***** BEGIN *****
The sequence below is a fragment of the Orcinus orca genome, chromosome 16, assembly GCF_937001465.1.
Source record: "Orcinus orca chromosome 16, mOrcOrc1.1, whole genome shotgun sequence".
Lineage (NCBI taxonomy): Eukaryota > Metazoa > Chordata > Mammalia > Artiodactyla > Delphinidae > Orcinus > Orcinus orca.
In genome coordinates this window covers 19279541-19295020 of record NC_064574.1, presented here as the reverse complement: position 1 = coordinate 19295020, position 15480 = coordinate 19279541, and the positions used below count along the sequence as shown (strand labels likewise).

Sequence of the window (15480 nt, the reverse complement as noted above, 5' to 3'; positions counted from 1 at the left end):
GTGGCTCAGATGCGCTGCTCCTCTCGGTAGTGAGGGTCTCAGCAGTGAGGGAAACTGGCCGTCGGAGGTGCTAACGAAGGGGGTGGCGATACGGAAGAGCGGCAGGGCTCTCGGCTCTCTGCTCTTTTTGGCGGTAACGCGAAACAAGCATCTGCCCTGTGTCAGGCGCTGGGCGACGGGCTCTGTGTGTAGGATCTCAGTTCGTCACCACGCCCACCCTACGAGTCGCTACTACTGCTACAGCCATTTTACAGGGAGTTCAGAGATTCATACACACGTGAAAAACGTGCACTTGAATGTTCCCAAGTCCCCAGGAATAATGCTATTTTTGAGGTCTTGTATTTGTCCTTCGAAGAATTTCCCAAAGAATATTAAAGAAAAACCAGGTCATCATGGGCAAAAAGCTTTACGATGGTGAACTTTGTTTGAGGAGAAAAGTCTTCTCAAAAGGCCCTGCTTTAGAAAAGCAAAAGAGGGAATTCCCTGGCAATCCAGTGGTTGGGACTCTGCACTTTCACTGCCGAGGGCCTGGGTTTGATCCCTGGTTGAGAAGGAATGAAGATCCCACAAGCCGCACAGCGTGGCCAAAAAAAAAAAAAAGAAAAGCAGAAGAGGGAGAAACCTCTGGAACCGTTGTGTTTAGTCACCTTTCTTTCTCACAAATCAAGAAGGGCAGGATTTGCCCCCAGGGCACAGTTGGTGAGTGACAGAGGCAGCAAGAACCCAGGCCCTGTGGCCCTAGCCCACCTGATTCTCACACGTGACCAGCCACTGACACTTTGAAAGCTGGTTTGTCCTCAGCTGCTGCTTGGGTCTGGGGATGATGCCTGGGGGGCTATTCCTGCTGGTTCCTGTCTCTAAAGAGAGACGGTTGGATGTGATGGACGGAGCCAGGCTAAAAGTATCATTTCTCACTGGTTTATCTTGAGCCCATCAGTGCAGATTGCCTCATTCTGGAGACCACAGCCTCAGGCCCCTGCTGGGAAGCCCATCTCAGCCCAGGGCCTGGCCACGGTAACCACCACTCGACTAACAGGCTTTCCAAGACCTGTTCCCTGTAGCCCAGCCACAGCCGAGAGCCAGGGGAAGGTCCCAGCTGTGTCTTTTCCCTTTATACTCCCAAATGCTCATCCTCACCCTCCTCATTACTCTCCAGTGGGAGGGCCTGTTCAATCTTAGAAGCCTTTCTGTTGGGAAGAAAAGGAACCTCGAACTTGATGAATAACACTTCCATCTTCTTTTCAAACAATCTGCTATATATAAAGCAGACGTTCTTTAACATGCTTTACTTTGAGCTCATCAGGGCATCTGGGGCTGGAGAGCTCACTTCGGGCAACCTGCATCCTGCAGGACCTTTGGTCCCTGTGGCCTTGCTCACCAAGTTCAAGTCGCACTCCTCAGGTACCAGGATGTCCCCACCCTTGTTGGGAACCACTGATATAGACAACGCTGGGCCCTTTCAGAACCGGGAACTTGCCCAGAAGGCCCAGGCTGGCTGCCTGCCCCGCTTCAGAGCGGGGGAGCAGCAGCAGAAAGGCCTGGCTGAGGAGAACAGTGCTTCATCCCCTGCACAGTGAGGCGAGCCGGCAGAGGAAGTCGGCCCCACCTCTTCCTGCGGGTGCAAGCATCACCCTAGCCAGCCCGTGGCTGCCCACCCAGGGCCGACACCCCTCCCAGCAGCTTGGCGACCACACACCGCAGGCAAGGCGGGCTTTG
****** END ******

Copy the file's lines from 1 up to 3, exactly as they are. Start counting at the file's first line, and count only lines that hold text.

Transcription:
The sequence below is a fragment of the Orcinus orca genome, chromosome 16, assembly GCF_937001465.1.
Source record: "Orcinus orca chromosome 16, mOrcOrc1.1, whole genome shotgun sequence".
Lineage (NCBI taxonomy): Eukaryota > Metazoa > Chordata > Mammalia > Artiodactyla > Delphinidae > Orcinus > Orcinus orca.